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To Paris with love

Ranch View students to support French schoolchildren through letters

HIGHLANDS RANCH – Like many Americans, the students and staff at Ranch View Middle School were stunned when they heard about the events of November 13 in Paris.

“I heard about the terrorist attacks on the news and I wanted to do something to help them. A lot of people were suffering,” said Ranch View eighth-grader Shae Henley.

130 people died in multiple attacks, including mass shootings and suicide bombings, in the suburb of Saint-Denis.

“It was horrifying. It was awful and hard to believe,” said Ranch View teacher Erin Rohr. “When something like this happens, we think, ‘how can we help? Should we send money? Should we send goods?'”

Henley proposed that she and her fellow students write letters and create a banner of support, which would be sent to students in Paris.

“We just want to let French children and their schools know that everything will be alright and that the world is with them. Everyone is together in supporting them,” Henley said. “Most of my friends are all for the idea. They love it.”

Her teacher, Ms. Rohr, loved that the students were relating to the children in Paris and without hesitation agreed to support the project.

“It is especially powerful that a student initiated it,” Rohr said. “I know how passionate Shae is and I know how dedicated she is, so when she came up with the idea, it seemed like something that we could make happen.”

Henley and Rohr brought the idea to Principal Tanner Fitch who enthusiastically approved it.

“It is proof that if you can just stay out of the way and support students, they can really rise to the occasion in ways that adults don’t always think about,” Fitch said. “It is amazing to see the world through middle schoolers eyes like this and see how they want to respond.”

On Monday, November 23, Henley will lead the effort, encouraging students to write letters and sign the banner over the course of the day. Everything will then be packaged up and shipped to an International Baccalaureate (IB) school in Paris.

“I know that France is really far away, but Ranch View is an IB school and we often talk about how we are interconnected in the world,” Henley said.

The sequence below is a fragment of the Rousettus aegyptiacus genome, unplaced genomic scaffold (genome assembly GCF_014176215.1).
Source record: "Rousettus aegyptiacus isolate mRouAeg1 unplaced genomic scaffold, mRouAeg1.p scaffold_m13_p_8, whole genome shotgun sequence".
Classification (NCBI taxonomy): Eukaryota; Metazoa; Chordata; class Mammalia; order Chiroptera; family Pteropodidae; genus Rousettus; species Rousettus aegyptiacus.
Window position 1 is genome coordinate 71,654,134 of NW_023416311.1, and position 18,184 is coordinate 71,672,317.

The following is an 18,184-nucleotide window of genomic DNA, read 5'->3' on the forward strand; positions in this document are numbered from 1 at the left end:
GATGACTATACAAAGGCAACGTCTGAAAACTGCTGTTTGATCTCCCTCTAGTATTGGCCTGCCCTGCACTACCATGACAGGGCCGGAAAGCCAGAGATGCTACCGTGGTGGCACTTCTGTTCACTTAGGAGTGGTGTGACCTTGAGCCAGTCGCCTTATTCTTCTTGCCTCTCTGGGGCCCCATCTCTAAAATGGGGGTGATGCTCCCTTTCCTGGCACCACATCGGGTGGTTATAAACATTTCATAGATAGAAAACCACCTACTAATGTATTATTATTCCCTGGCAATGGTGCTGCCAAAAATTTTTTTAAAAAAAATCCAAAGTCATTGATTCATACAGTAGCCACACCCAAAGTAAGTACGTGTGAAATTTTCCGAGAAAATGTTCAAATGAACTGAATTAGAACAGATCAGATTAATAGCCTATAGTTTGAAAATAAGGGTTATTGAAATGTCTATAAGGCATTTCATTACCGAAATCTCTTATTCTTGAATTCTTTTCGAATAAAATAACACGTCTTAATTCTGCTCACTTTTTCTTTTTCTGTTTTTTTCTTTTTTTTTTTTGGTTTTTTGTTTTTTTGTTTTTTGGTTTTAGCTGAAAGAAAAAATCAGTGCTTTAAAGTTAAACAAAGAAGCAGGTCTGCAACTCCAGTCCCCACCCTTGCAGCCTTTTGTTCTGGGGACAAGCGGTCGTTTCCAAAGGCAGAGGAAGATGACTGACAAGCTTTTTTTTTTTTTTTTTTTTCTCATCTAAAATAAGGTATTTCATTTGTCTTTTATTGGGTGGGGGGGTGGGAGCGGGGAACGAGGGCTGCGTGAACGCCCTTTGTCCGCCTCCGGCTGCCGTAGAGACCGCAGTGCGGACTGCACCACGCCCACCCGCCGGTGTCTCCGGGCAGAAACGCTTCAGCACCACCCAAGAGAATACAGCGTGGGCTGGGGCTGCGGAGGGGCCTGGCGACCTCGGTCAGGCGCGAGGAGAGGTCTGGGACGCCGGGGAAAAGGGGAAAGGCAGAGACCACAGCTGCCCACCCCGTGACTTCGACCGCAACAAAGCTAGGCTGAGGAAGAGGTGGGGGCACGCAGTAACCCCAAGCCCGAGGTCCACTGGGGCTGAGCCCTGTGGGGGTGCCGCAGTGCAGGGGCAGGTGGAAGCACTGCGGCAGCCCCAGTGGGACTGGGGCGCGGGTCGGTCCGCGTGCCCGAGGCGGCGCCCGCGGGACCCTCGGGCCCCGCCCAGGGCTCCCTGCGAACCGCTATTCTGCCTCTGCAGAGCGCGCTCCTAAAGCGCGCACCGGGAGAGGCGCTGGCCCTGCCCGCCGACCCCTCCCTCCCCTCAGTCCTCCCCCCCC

While horrific, topical world events like the attacks spark conversation on how today’s world is shaped by historical events.

For instance, comparisons could be made to the terrorist attacks here on U.S. soil on September 11, 2001. Shae and her classmates weren’t even born when that occurred.

Fitch says that sometimes the realities of the world can be scary, but having conversations in the school-environment can empower students to lead, today and in the future.

“Our kids are our future. The more aware they are of what is going on and what they are walking into as adults, the better prepared they will be to go into the world and make a difference and help to combat this type of thing,” Fitch said.

On this Thanksgiving week, Henley says the events in Paris and elsewhere in the world help to bring focus to the many things we have to be thankful for.

“I know a lot of people in other countries are not as fortunate as we are, like all of the refugees coming to Europe from war-torn countries,” Henley said. “Most of the time we are protected, safe, and we have food, homes and education. It does make me feel very thankful.”

November 21, 2015 | By rmbarber | Category: Middle School Education, Schools

District News

graduates standing in line outside, smiling

DOUGLAS COUNTY – Graduation rates in the Douglas County School District (DCSD) continue to climb. Data released today by the Colorado Department of Education (CDE) shows the on-time, four-year graduation rate is now 90.4 percent.

DCSD students also made an impressive showing at graduation. The class of 2017 earned more than $82 million in scholarships.

DCSD has one of the highest graduation rates in the Denver metro area. According to CDE, DCSD graduation rates have risen steadily from 81.9 percent in 2009 to 90.4 percent in 2017.

Five female students standing on stage smiling and laughing at the awards ceremony

The top two-percent of female athletes in Douglas County School District (DCSD) were honored at the annual Girls and Women in Sports Luncheon last week at Chaparral High School. This year represented the 30th national celebration of Girls and Women in Sports Day, created to encourage and promote the participation of girls in athletics. The girls who were honored were selected by their school’s coaches, athletic directors and principals for their outstanding achievements.

Superintendent Search text based logo

Working through the recent winter break, the Douglas County School District Board of Education has kicked off its search for DCSD’s next permanent superintendent. Following a thorough vetting of potential search firms, Ray & Associates (no relation to Board Director David Ray) has been hired to conduct the national search. The cost of the firm, excluding travel expenses, is $40,000. The money will come from the school board's budget, which is used for costs such as legal expenses and conferences.